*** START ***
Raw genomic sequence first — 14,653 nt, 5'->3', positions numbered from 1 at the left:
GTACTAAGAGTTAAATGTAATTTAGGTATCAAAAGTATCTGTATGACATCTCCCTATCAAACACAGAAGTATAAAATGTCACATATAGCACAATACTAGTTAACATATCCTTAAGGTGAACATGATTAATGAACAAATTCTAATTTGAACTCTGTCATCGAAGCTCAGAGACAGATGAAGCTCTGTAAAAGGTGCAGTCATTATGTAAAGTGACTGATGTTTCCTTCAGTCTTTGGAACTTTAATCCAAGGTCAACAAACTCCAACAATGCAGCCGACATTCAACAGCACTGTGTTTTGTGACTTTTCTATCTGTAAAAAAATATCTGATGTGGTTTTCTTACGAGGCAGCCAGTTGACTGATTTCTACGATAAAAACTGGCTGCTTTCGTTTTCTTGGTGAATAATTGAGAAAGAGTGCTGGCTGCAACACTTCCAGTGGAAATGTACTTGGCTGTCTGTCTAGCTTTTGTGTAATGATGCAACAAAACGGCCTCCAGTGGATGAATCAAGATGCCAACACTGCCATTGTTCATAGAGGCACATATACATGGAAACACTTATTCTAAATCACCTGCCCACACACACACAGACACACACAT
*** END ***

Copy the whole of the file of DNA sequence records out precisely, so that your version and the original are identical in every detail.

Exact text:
Raw genomic sequence first — 14,653 nt, 5'->3', positions numbered from 1 at the left:
GTACTAAGAGTTAAATGTAATTTAGGTATCAAAAGTATCTGTATGACATCTCCCTATCAAACACAGAAGTATAAAATGTCACATATAGCACAATACTAGTTAACATATCCTTAAGGTGAACATGATTAATGAACAAATTCTAATTTGAACTCTGTCATCGAAGCTCAGAGACAGATGAAGCTCTGTAAAAGGTGCAGTCATTATGTAAAGTGACTGATGTTTCCTTCAGTCTTTGGAACTTTAATCCAAGGTCAACAAACTCCAACAATGCAGCCGACATTCAACAGCACTGTGTTTTGTGACTTTTCTATCTGTAAAAAAATATCTGATGTGGTTTTCTTACGAGGCAGCCAGTTGACTGATTTCTACGATAAAAACTGGCTGCTTTCGTTTTCTTGGTGAATAATTGAGAAAGAGTGCTGGCTGCAACACTTCCAGTGGAAATGTACTTGGCTGTCTGTCTAGCTTTTGTGTAATGATGCAACAAAACGGCCTCCAGTGGATGAATCAAGATGCCAACACTGCCATTGTTCATAGAGGCACATATACATGGAAACACTTATTCTAAATCACCTGCCCACACACACACAGACACACACAT